Customer experience metrics must be adaptable
This article was originally published on Luxury Daily
NEW YORK – As more luxury brands are getting up to speed with ecommerce, companies also need to adapt how they value and measure customer experience.
Customer service metrics do not always reflect actual customer experiences. Speaking at Luxury FirstLook 2019 on Jan. 16, the CEO of Customer Experience Group encouraged marketers to rethink how they gather consumer data and from whom.
“Customers are the ones talking about the brand, so the marketing was kind of reverse marketing,” said Christophe Caïs, CEO of Customer Experience Group, Dubai. “It was no longer what brands were telling customers but what customers were saying about the brand.”
When evaluating customer service experiences, Mr. Caïs encourages brands to begin with the customer journey rather than technology.
Brands must also ask themselves “what, why, when, where and how” when they are evaluating what metrics to measure. Looking beyond customers who purchased items and also getting feedback from those who did not complete transactions is also crucial.
Companies also need to consider feedback fatigue when creating customer experience programs.
As consumers are constantly asked to provide feedback for their experiences with stores, services and more, it can become frustrating – particularly if customers do not perceive their comments and concerns as having an impact on companies.
Brands also have a tendency to measure customer service through unique channels, but that is not necessarily how consumers themselves view shopping experiences. Most shoppers view email marketing, ecommerce, in-store and other channels as a whole.
Mr. Caïs also encourages companies to evaluate team members' experience, since that is one way brands differentiate themselves in the retail world.
“You might be performing well in each individual channel, but the connection between those channels is broken,” Mr. Caïs said. “You can’t think of customer experience in isolation.”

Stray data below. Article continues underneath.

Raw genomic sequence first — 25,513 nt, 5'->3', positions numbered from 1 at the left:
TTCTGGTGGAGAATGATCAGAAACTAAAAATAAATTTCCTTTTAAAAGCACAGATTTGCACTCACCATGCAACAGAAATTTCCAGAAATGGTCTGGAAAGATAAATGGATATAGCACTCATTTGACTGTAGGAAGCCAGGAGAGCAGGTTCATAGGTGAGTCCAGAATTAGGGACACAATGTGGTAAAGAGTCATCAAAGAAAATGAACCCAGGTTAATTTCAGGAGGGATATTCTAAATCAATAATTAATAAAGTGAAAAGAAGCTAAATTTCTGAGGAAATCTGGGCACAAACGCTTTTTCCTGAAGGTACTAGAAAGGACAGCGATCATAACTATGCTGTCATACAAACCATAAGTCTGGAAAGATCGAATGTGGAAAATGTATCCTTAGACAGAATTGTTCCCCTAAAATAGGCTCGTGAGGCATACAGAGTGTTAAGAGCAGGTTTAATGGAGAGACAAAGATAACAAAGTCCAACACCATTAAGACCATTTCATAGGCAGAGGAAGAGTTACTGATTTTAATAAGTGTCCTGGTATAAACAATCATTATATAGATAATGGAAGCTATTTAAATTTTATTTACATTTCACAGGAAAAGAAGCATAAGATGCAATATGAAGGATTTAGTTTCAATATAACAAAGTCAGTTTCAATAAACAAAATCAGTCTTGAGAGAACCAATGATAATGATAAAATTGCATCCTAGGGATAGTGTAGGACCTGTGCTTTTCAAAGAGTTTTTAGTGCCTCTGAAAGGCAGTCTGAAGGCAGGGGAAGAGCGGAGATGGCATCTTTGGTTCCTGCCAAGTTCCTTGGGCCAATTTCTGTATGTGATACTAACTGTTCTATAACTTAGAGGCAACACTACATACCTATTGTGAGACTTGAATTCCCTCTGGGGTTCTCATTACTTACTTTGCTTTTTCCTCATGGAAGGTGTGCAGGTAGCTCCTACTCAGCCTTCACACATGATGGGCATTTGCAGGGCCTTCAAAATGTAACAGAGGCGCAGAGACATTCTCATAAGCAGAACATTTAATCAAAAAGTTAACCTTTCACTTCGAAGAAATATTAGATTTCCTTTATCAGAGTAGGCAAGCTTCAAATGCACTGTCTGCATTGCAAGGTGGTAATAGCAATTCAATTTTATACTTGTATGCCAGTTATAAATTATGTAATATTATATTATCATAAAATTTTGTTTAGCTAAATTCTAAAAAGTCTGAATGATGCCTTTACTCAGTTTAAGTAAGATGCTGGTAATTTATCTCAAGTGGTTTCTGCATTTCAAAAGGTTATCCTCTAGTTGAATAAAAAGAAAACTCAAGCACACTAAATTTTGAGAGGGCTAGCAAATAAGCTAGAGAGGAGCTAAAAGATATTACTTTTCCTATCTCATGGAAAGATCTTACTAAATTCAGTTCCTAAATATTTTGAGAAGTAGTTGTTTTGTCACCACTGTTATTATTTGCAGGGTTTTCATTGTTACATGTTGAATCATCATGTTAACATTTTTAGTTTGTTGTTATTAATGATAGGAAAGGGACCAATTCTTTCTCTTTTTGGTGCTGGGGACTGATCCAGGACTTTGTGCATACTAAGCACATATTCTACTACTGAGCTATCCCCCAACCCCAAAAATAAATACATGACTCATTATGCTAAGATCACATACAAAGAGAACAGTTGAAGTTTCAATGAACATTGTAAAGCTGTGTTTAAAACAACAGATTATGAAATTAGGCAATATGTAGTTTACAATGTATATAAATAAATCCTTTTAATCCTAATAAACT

Brands need to choose priorities when improving customer experience, but when it comes to ecommerce, Mr. Caïs says that online retailer Amazon is the yardstick.
Amazon's strategies can serve as an example to luxury retailers as they hope to make inroads with their online shopping strategies.
While Amazon continues to grow, its penetration into the most affluent households has decreased in recent years, according to research from the Shullman Research Center.
Luxury brands continue to ostracize the retailer, worried that its counterfeit goods and tendency to discount would hurt the brand too much to justify the revenue increases. Nevertheless, affluent classes’ growing affinity for the marketplace provides a provocative counterpoint arguing for its eventual integration into the luxury industry (see story).
Amazon and department store chain Nordstrom are among the brands offering the best customer service experiences and emotional connectivity, according to a report by global customer agency C Space.
Consumers prefer to spend their money on emotionally-cognizant companies that provide quality customer service, directly benefiting brands' bottom lines. The more emotionally connected shoppers are, the more likely they are to make frequent purchases and recommendations (see story).
“A big mistake [brands make] is wanting to be good everywhere, but you can’t be good everywhere,” Mr. Caïs said. “Where do you want to be different?”